The company confirmed that Rototilt’s R4 and R8 tiltrotators will gain counterparts in the RC series launched at Bauma last year. This means that Rototilt’s new RC System control system and the new RC Joysticks will be available to machines weighing between 10 and 43 tonnes.

Rototilt’s newest tiltrotator, the RC series (Photo: Rototilt)

The R4 tiltrotator has historically been one of Rototilt’s most popular products, according to Ekström, who has high expectations ahead of the sales launch.

He says, “We started in the mid-range but are now expanding the concept to encompass both bigger and small machines. Today we are delighted to offer increased energy efficiency and an improved driving experience for a wider range of machines and users.”

The new tiltrotator series, due to launch in February 2023, features pressure-compensated hydraulics and is said to deliver greater energy efficiency than its predecessors, in addition to enabling more controlled excavation movements.

Setting the industry standard

As part of a joint initiative, Steelwrist and Rototilt have come together to set an industry standard for fully automated quick couplers under the Open-S Alliance. The non-profit organisation sets out to develop and promote the Open-S standard, with the ultimate aim of achieving global interchangeability between quick couplers, tiltrotators and work tools for excavators.

The alliance’s standardisation work has been ongoing for the last two years with the purpose to increase safety and efficiency for excavator owners, operators and ground personnel.

The partnership has started to create a uniform manufacturing standard for dimensions and tolerances as well as making it cost efficient to retrofit adaptor brackets to used and new buckets and work tools.

In 2021, Volvo Construction Equipment became the first excavator specialist to join the alliance in hopes to work with other industry partners on improving work tools for excavators. The demand for fully automatic quick couplers on excavators has continued to grow rapidly in general construction and it is said that all partners are seeing opportunities for growth in a variety of sectors.

Steelwrist and Rototilt are paving the way for the future of tiltrotators, in addition to the likes of Volvo Construction Equipment and Caterpillar. Scandinavia needs no convincing evidence of the advantages of tiltrotators and it seems the rest of Europe is taking a particular interest in increasing efficiency.

Caterpillar expands Tilt Rotate System

Caterpillar expands TRS offering to work with Cat Mini Excavators (Photo: Rototilt)

Last year, Caterpillar Work Tools Division announced new Tilt Rotate System (TRS) models for Cat 302.7 through 310 Next Generation Mini Excavators.

The new TRS4 and TRS8 S45 plus updated TRS6 models allow attached work tools to rotate 360 degrees and tilt 40 degrees side-to-side. This enables the machine to reach more work areas from a single position, while manoeuvring tools over, under, and around obstructions when excavating, grading ditches, sorting recycled materials, or placing pipe.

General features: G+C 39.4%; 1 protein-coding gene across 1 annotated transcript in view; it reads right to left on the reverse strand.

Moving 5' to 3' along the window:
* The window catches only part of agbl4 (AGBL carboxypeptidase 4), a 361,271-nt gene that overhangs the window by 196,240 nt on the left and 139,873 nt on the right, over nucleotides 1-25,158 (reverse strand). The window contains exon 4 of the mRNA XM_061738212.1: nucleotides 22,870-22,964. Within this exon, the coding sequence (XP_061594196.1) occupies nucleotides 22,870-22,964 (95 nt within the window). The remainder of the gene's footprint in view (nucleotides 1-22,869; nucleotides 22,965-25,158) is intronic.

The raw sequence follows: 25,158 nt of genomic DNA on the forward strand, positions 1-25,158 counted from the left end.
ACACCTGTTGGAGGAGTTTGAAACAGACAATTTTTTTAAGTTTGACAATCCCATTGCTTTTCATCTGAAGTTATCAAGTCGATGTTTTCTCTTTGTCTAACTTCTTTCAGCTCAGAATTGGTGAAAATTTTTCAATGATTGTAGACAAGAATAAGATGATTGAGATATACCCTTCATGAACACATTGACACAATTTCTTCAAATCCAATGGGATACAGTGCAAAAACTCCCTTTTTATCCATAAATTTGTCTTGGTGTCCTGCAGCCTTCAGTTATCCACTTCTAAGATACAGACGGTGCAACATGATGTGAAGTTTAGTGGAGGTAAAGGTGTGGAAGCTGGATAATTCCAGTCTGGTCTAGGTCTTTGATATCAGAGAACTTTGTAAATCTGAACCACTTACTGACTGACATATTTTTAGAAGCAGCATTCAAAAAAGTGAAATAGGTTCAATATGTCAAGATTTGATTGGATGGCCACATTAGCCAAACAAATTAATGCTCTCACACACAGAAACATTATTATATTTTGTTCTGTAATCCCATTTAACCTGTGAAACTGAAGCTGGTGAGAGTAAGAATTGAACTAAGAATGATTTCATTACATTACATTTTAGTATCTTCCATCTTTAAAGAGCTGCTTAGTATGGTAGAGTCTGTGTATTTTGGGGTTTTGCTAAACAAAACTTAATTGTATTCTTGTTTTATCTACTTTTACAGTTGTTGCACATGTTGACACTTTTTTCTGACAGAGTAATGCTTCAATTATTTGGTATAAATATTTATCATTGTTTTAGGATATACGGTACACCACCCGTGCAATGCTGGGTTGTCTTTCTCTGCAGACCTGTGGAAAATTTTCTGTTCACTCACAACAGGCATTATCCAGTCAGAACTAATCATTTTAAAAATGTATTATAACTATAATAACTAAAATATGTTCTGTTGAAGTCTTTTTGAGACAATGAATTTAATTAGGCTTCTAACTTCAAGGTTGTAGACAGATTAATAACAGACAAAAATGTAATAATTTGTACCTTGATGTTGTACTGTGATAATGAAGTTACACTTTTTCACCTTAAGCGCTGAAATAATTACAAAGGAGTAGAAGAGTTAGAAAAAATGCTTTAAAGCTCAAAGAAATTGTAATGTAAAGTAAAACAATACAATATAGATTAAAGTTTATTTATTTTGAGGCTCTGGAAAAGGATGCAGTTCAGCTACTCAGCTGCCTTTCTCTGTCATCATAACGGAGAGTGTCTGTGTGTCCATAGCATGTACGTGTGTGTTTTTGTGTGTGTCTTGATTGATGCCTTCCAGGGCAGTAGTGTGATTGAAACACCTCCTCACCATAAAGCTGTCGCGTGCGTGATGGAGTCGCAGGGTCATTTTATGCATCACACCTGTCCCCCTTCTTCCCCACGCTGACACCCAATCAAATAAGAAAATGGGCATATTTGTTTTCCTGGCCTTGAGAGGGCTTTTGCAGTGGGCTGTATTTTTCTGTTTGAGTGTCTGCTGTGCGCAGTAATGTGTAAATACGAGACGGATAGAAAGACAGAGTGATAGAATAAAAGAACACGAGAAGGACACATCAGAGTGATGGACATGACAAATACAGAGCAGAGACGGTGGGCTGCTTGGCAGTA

The new TRS models are said to multiply the mini excavator’s versatility and are available in various configurations to match the application.

The TRS6 and TRS8 feature a standard TRSAux2 auxiliary port at the bottom to connect a variety for different hydraulic tools whilst the compact design of the TRS4, TRS6 and TRS8 allows the mini excavator to maintain high digging forces.

TRS4 models are designed for efficient use by the 302.7, 303, 303.5 and 304 Mini Excavators, while the TRS6 models are compatible with the 305.5CR and 306 CR models. The TRS8 models are designed for use with the 307.5, 308, 308.5, 309 and 310.

Engcon reports ‘stable profitability’ for Q4 of 2022

Krister Blomgren, Engcon’s CEO (Photo: Engcon)

Engcon is seeing “stable profitability” after reporting record-high net sales for the fourth quarter of 2022.

While the last three months of 2022 saw the company’s order intake decline by 29% SEK553 million (€49.4 million), its net sales increased to SEK541 million (€48.3 million).

This is up 46% on the SEK370 million (€33 million) the company brought in for the same period in 2021 - with operating profits also up 57% on the previous year to SEK 121 million (€10.8 million).

Overall, this resulted in a fourth quarter profit rise of 20%, to SEK 90 million ($8.6 million), up from SEK75 million (€6.8 million) in the fourth quarter of 2021.

Engcon’s fourth quarter results meant that for the whole of 2022 the company saw an order intake rise of 1%, up from SEK1.96 billion (€131.9 million) in 2021 to SEK1.97 billion (€171.4 million).

2022 net sales also increased by 30%, from SEK1.48 billion (€131.9 million) in 2021 to SEK1.93 billion ($186 million), with profits last year amounting to SEK325 million (€29.6 million) - a rise of 21%.

Krister Blomgren, Engcon’s CEO, said, “Combined with increased economic uncertainty, inflation and interest rates, this led to an expected downturn in Nordic and European markets in the fourth quarter compared with exceptional comparative figures. Despite this, the order intake was at a high level when seen from a long-term perspective.

“It is worth noting that there was a break in the trend in 2022, with growth markets recording higher order intake than the Nordic region for the first time.”

Looking to the future, Engcon plans to continue investing in its third generation tiltrotator system and expand its sales network.